Posted in Book Review, Young Adult

The Belles – audiobook

Review:

The Belles - Dhonielle Clayton, Rosie Llewellyn-Jones

Audience: Young Adult

We all turned sixteen today, and for any normal girl that would mean raspberry and lemon macarons and tiny pastel blimps and pink champagne and card games. Maybe even a teacup elephant.

– opening lines

Camellia Beauregard is a Belle. In this world, Belles control Beauty and Beauty is a commodity. People are born gray and will pay anything to be transformed. The society is fixated on Beauty – there are even rules to prevent people from going to extremes. For example, a Belle cannot make your proportions so outrageous that they don’t look like the natural human form. Camellia (and the other Belles) wants to be the favorite and live in the palace. But, in this world, nothing is as it seems and danger and betrayal are everywhere.

So, I think this book was trying to make a statement about how much our society reveres beauty. And how dangerous this could be when taken to the extreme. There are many issues tackled in this book including gender equality, male privilege, the way woman warp their bodies to be “perfect,” and the idea that beauty is not just what we see on the outside. It does a good job of raising the issues without seeming preachy.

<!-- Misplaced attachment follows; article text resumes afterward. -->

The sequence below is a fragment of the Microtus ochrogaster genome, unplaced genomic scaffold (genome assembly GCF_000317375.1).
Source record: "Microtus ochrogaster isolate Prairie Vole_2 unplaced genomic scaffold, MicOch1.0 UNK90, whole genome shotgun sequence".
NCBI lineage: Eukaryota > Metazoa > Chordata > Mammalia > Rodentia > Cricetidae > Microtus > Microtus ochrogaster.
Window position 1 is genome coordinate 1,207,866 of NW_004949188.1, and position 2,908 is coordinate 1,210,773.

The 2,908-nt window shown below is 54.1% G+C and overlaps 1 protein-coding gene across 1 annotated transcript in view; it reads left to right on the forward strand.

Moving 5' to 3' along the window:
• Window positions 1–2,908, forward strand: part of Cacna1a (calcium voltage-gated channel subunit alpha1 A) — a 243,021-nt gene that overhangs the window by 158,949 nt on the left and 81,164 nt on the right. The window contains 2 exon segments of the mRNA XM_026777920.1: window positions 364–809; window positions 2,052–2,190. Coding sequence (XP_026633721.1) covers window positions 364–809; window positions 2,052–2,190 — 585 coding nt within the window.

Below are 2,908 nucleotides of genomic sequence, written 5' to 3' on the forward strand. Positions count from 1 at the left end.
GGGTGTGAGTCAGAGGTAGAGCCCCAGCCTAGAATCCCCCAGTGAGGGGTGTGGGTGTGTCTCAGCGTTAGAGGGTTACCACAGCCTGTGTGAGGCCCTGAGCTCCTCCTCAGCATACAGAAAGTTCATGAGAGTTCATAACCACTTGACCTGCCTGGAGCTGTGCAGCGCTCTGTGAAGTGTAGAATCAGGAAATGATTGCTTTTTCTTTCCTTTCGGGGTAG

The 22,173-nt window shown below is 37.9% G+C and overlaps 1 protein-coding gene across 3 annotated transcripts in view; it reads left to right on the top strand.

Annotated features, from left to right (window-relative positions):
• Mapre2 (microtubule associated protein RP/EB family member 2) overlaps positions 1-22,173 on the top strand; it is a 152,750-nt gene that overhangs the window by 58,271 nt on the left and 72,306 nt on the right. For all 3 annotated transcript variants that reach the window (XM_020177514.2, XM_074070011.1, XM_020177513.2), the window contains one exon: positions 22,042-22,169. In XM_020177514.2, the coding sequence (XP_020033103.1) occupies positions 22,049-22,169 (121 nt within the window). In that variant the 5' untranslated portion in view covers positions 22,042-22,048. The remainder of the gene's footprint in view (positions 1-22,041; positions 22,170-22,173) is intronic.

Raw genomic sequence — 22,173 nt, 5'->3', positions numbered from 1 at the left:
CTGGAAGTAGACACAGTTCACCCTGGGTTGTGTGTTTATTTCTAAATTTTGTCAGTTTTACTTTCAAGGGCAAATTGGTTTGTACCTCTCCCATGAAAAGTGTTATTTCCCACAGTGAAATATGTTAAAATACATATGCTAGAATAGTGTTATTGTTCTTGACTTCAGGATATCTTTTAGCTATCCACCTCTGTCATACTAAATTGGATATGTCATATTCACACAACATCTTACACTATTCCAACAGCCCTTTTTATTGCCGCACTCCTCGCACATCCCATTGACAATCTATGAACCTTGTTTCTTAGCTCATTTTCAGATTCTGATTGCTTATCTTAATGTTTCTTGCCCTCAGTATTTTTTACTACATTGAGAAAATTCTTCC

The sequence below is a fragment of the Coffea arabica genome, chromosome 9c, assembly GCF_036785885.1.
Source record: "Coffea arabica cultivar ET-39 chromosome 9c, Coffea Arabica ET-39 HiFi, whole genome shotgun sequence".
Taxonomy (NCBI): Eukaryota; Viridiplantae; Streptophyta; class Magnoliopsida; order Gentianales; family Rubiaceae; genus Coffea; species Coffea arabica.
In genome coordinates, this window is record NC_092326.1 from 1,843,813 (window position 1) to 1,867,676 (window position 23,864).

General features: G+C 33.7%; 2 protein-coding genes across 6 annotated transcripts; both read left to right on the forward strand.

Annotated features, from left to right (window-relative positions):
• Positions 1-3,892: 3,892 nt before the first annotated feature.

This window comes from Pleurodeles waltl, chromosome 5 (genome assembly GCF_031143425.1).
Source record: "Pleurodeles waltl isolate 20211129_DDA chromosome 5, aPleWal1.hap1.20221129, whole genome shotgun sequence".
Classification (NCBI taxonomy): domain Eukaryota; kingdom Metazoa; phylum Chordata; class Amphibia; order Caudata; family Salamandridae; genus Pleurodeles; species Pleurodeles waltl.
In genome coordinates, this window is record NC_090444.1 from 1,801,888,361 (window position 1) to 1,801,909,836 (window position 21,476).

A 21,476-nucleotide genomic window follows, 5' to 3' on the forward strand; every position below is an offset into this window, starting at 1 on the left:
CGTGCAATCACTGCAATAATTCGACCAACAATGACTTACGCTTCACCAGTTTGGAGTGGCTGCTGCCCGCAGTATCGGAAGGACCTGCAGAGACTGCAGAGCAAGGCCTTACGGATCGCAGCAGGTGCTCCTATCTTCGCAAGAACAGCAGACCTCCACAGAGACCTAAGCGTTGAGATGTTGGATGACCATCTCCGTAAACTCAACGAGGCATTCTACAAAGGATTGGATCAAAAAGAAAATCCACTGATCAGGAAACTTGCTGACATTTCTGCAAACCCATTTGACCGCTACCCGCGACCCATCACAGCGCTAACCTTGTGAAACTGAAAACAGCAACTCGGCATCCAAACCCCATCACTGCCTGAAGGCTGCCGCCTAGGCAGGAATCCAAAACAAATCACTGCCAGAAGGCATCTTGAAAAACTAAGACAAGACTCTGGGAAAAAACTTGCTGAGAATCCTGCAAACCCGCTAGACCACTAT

Camellia is fixated on being the Favorite and being the best and she can’t handle the idea of failing. But she is naive and doesn’t see what is happening around her – the deception and danger. I found the evil character to be very obvious and couldn’t believe that Camellia wouldn’t see right through her. She often walked right into a trap that a blind person would have seen coming.

The world is interesting with the teacup size elephants, giraffes, and dragons. But some of the descriptions are a bit much and I found it distracting. When describing a scene or a place, the author used a lot of imagery and flowery language – too much really. It stood out to me and it shouldn’t – I should be able to picture the scene in my head without thinking about how many similes or metaphors the author is using.

The audio was very well done. I enjoyed the narrator’s accent. I read the first couple of pages on the Amazon preview and I was glad I listened to the audio. There are many words that are hard to figure out how to pronounce. Not having to think about that allowed me to enjoy the story more. 

I did enjoy the story and when the ending was more than a bit of a cliffhanger, I was looking for the next book in the series. It doesn’t come out until some time next year. If it had been available when I finished this book I probably would have read it, but I don’t know if I will still be as interested when it finally comes out.

Original post:

readingismyescape.booklikes.com/post/1818985/the-belles-audiobook

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